Deciding what you want out of your electronic health record (EHR) system and who you want to provide it are very important, and necessary, parts of health care today. These systems allow you to not only have the information you need to give patients the best possible care, but the means to efficiently access it and update it as needed. They save time by allowing information to instantly pass between medical experts instantly, saving money in both time and resources.
Why do I need EHR? That’s probably the first question you should ask yourself. Your expectations and what you hope to get out of your EHR system will shape all the other questions and answers. Every practice is different, and each practice has slightly different administrative practices and procedures that they follow – even if they’re in the same branch of medicine. Once you know how an EHR system will make your practice better, you can determine what features you do (or don’t) need.
How compatible will the new system be with my old system? It’s pretty likely you’ve already got all of your details on computer, painstakingly entered and updated. Of course, you’ll want to keep that, if at all possible, converting it to the new framework. See if your prospective vendor will provide support to help you make the transition. You might even check if the vendors you have in mind offer an opportunity to test the software before you make the change.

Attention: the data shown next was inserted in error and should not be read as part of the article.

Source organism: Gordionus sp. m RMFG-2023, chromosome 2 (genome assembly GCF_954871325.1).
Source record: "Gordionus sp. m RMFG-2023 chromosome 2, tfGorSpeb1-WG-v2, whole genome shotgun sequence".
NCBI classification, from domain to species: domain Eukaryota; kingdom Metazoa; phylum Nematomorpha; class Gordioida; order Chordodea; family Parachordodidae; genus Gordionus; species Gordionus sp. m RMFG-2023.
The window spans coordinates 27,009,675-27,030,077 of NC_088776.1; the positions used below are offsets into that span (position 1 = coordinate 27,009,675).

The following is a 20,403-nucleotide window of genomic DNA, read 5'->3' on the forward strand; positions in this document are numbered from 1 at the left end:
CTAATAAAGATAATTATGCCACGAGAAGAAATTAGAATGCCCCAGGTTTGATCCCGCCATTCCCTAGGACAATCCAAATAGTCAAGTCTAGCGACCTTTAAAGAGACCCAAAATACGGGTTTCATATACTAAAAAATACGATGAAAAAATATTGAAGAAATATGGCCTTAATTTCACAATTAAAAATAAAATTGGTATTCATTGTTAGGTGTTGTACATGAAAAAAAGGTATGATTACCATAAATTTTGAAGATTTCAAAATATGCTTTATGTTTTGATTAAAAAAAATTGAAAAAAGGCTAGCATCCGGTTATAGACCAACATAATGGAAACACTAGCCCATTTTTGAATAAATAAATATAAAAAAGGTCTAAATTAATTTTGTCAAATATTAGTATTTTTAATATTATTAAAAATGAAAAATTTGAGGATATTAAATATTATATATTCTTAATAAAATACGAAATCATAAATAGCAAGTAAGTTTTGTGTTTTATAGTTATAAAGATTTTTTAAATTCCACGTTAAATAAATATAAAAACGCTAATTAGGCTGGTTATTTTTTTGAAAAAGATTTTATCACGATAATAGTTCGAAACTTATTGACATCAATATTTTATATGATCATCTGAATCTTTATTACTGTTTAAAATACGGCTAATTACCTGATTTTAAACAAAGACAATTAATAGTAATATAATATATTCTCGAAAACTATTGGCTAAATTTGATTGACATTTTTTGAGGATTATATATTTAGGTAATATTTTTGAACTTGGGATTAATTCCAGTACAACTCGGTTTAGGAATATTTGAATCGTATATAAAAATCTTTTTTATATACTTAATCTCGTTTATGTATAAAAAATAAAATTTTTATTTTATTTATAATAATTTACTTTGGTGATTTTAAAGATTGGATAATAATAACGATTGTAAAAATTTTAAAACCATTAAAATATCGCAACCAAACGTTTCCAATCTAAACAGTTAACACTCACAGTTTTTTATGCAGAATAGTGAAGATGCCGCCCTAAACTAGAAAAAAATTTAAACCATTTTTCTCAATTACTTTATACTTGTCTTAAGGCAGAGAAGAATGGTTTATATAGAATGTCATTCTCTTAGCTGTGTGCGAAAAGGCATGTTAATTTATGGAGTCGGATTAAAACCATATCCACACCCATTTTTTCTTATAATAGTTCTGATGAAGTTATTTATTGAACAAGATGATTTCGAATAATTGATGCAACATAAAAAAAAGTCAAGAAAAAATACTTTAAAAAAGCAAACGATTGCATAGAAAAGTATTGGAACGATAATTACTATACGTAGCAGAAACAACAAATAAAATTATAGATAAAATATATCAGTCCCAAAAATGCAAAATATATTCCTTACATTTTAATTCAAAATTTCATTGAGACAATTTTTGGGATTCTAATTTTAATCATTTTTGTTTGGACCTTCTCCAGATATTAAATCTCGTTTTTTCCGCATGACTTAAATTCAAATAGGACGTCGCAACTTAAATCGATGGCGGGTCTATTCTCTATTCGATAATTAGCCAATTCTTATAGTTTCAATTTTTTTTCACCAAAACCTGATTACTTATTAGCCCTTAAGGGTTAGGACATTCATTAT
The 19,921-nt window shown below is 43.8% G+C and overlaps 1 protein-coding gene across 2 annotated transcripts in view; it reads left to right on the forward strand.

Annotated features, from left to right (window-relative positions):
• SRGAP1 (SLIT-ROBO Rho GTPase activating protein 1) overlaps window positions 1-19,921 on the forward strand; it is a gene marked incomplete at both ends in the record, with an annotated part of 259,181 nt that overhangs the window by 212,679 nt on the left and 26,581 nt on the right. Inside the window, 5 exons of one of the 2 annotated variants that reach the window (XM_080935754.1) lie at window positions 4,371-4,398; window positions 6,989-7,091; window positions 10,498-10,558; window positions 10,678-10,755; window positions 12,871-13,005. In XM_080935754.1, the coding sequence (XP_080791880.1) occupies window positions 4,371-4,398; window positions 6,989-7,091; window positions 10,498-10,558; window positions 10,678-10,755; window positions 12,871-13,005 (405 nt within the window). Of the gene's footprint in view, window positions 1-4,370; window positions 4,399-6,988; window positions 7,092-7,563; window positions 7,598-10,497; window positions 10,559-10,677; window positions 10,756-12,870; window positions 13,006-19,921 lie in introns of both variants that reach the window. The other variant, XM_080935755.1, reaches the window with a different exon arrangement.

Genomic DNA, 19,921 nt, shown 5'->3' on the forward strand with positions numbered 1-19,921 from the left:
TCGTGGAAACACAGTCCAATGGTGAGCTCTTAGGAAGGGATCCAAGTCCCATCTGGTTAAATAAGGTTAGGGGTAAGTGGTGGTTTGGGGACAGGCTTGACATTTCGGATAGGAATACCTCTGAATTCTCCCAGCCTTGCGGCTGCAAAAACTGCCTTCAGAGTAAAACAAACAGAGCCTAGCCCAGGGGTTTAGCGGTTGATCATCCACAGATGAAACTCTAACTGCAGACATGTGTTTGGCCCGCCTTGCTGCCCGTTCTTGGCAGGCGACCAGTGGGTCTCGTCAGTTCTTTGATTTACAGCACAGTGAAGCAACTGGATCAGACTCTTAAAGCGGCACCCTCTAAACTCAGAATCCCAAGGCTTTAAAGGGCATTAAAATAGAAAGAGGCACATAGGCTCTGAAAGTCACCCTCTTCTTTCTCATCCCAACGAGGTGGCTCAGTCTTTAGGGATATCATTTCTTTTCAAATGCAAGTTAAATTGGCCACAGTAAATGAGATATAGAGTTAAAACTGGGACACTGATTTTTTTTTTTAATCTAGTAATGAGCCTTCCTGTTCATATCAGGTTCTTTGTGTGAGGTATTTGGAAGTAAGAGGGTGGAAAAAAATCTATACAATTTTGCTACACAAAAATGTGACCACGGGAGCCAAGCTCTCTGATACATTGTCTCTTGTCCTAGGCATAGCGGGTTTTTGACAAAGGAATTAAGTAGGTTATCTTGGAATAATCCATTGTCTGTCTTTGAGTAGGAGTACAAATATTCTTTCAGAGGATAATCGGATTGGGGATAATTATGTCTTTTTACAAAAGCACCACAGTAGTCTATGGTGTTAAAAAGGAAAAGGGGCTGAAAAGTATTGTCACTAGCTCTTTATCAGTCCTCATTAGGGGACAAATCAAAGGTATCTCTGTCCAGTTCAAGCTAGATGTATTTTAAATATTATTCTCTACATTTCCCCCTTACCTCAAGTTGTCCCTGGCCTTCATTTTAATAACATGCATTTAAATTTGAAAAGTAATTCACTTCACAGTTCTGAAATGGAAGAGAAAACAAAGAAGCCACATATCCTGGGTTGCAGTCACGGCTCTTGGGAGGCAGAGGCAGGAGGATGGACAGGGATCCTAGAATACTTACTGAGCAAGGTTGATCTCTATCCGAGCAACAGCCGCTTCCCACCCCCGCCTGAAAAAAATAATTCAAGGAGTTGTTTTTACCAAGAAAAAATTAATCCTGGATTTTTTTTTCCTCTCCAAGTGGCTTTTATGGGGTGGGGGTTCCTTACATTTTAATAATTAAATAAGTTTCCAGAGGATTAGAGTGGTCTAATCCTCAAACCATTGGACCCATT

Who will set things up? This includes not only installation of the software and integration with existing systems and information, but with training, as well. You and your staff are going to not only want to be able to use what you’ve got, but know how to use it most efficiently. Many EHR contracts include a certain training period. If yours does, you’ll have to account for that to give everyone time to make the change.
How will the licensing be arranged? You’ll want to know not just how much it costs, but how much the continuing fees will be. The cost given may not include certain compliance fees, or the license itself may only apply to a user instead of to a physician and her entire staff. Check to see if the costs also include comprehensive support, just in case. Consider how much it will cost your office to install the new system in terms of adding new servers, training, new hardware, and other associated costs, as well.
Who will see your data? This is an important one, since your data storage needs to be not only HIPAA-compliant, but needs to fit with your own personal practice standards. Any EHR agreement should clearly delineate all parties who will have access to your data. Make sure you retain all data and all access to it in the event you must terminate your EHR contract in the future. An important component of this is knowing where the data will actually be kept. Will the information be kept in a server located at your practice? On a server at a data center? Wherever it is, how will security be handled?
These questions are just the start of what you’ll need to know before finding the EHR vendor that’s just right for your practice. It’s important to take your time to find the system that will best enhance your practice and the care you provide.
Emily Hunter writes on behalf of the electronic health records specialists at OmniMD.
Latest posts by Sally McMahon (see all)
- Kentucky Office of Rural Health announces elder wellness award recipients - January 29, 2021
- McBrayer adds seven new attorneys to the Lexington and Louisville offices - January 29, 2021
- Equality vs. equity in healthcare outcomes - January 29, 2021